Hidden in a ten-acre estate in Waldron, East Sussex, Roserai is a characterful former oast house, now available to rent through Unique Homestays.
The property, which sleeps up to eight guests, was built in 1575 and boasts a traditional Sussex sandstone and redbrick exterior with an original square-capped roof. Its grounds are equally picturesque – weeping willows, majestic cedars and oak trees surround a large lake, where you can float out onto the calm waters in a rowing boat with only the local wildfowl for company.
As well as these heritage features, Roserai offers more modern facilities including a large, heated swimming pool (available to use from May to September), a hot tub, and a spa pavilion with sauna and steam room. The latter also houses a fully-equipped kitchen, and there’s a gas barbecue and wood-fired pizza oven for any budding chefs to whip up al-fresco fare, best enjoyed at the spacious outdoor seating area.
WHAT TO PACK
Interiors have a distinct Franco-English flavour thanks to the owners’ love of the South of France, where they have spent time over the years. Chunky exposed beams, period furniture, and beautiful plaster details combine with French art adorning the walls to create a whimsical yet sophisticated aesthetic that appeals to all tastes.
The sitting room boasts a huge fireplace, great for huddling around with friends or family and playing endless board games, while the farmhouse style kitchen comes complete with a large double oven, a fridge-freezer, dishwasher, washer-dryer and Nespresso machine. There is everything you need for a successful self-catering break and it is super easy to relax and unwind as soon as you’ve unpacked your bags.
Upstairs, the accommodation is plentiful – there are four main bedrooms comprising three super king-size beds and one king-size bed. One child’s bunk room is available on request, at an additional cost. One bedroom has a light and airy en-suite bathroom with a walk-in shower, and for the others there is a large family bathroom with an overhead shower, plus a ground-floor WC.
Ceilings are hung with sparkling chandeliers, beds are dressed in sumptuous linens and cosy quilts and on the door of each room is a playful brass knocker depicting animals including a fox, dragonfly, snail, owl and bee. Meanwhile, contemporary bathrooms are stocked with fluffy white towels and bathrobes, plus luxurious Bramley products to use during your stay.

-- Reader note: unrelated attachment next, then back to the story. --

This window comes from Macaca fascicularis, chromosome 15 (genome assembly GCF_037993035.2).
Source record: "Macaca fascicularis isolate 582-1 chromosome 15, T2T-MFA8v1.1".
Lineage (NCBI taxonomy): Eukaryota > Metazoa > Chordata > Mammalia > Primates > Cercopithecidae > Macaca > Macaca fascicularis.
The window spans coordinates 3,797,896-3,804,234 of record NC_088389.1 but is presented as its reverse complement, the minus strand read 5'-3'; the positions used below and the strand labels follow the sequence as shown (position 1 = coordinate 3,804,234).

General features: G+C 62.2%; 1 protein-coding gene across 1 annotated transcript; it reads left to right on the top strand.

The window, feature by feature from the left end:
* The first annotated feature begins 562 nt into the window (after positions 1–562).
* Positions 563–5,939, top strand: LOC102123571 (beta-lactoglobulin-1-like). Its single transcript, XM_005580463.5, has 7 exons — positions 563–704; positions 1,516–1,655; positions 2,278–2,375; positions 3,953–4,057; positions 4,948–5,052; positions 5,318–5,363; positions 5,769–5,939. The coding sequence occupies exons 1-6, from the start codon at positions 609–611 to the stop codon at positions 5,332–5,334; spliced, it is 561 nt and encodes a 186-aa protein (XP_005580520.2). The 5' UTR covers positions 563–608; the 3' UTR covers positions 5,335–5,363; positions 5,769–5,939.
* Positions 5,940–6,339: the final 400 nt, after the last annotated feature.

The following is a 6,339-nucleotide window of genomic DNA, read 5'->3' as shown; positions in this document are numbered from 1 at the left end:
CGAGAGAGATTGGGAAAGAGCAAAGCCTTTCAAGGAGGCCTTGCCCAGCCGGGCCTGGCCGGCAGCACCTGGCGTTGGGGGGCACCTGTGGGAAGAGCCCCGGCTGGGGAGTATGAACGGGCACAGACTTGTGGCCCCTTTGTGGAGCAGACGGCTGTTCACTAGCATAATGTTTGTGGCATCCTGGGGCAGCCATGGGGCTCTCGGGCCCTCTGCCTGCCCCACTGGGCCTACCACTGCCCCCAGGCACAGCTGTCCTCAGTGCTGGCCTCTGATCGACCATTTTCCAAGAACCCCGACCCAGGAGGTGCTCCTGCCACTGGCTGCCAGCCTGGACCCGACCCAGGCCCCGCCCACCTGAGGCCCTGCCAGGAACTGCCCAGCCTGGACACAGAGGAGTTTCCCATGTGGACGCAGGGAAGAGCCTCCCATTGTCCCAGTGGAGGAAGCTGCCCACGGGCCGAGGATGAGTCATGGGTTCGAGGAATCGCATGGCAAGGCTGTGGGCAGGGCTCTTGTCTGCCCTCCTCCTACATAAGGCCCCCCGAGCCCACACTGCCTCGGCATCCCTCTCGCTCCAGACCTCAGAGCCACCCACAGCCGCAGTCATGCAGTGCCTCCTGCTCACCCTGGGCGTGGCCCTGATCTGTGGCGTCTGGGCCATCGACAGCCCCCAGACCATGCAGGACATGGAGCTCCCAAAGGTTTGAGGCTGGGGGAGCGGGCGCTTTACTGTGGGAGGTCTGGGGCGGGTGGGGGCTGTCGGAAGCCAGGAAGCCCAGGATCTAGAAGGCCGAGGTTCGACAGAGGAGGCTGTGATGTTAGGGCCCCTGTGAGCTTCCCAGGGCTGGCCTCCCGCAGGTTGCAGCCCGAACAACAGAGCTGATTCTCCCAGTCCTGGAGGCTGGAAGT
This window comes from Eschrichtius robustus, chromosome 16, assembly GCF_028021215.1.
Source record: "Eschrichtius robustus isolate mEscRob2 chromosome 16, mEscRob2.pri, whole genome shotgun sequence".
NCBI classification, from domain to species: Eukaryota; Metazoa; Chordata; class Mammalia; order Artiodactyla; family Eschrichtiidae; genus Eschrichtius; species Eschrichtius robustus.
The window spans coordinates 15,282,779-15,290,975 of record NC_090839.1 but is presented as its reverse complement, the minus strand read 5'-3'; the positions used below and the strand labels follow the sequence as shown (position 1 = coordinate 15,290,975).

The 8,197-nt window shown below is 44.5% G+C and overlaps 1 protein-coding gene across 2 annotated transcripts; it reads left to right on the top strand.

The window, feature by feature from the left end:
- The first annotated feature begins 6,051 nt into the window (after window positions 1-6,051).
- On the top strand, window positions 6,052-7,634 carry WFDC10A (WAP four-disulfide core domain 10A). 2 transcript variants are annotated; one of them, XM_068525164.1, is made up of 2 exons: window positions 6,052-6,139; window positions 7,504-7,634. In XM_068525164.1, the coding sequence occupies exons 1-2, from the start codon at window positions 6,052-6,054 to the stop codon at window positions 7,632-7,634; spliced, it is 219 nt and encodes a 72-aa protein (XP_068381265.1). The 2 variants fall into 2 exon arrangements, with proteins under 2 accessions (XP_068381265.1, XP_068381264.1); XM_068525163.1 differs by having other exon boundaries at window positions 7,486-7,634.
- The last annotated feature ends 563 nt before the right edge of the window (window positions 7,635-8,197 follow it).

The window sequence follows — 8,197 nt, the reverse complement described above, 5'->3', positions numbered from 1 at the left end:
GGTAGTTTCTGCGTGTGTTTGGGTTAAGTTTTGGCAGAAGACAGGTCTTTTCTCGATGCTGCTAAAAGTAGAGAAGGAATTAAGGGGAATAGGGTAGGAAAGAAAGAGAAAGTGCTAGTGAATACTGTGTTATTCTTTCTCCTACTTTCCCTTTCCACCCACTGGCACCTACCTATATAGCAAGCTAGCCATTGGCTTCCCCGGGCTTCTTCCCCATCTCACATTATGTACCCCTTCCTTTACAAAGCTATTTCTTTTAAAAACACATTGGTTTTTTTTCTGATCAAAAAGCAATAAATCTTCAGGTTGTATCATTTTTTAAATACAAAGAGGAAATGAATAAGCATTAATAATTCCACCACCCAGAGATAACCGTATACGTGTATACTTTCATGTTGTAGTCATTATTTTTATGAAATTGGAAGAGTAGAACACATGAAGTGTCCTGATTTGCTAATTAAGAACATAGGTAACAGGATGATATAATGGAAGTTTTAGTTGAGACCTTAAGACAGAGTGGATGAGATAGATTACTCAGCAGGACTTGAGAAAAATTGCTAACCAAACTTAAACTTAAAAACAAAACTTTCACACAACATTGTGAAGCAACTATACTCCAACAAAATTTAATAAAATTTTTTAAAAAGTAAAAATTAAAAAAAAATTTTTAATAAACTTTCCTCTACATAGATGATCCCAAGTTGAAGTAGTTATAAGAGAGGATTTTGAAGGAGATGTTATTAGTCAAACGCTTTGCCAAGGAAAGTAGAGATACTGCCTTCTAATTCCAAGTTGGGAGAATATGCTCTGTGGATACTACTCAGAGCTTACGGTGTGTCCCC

The Little Extras
On arrival, a bottle of fizz will be waiting for you in an ice bucket, along with a luxury welcome hamper packed with a bottle of the owners’ favourite wine, freshly-baked bread, cakes and local cheeses. In the sitting room you’ll find logs and kindling to get you started, plus other well thought out details for the perfect staycation such as a TV with an Apple box, a Bang & Olufsen music system, DAB radio, Wifi, Hunter wellies, a croquet set plus marshmallows and toasting forks to take out to the fire pit after the sun has gone down.
Two small well-behaved dogs or one large dog are welcome too, on prior request and with an additional cost.
The To-Do List
Halfway between bustling Tunbridge Wells and coastal Eastbourne, Roserai enjoys a scenic spot at the edge of the High Weald, with rolling green views for miles around. The world-famous Glyndebourne opera house is just a short drive away, where culture enthusiasts can take in a show during the season from May to August. Don’t forget to take a picnic and dress to impress. If you like your history, visit Herstmonceux Castle (half an hour by car), an impressive 14th-century landmark in a splendid 300-acre estate including woodland, formal and themed gardens.
The small hamlet of Waldron is the closest point for buying fresh produce (check out the weekly food market) or popping into an authentic Sussex country pub, such as The Star Inn, which offers a hearty Sunday roast, warm atmosphere and a huge selection of real ales, beers, ciders and wines. Waldron also has a 12th-century church thought to have been built on the site of an older Saxon one; a circular trail takes walkers across High Weald, starting and stopping at the village itself.
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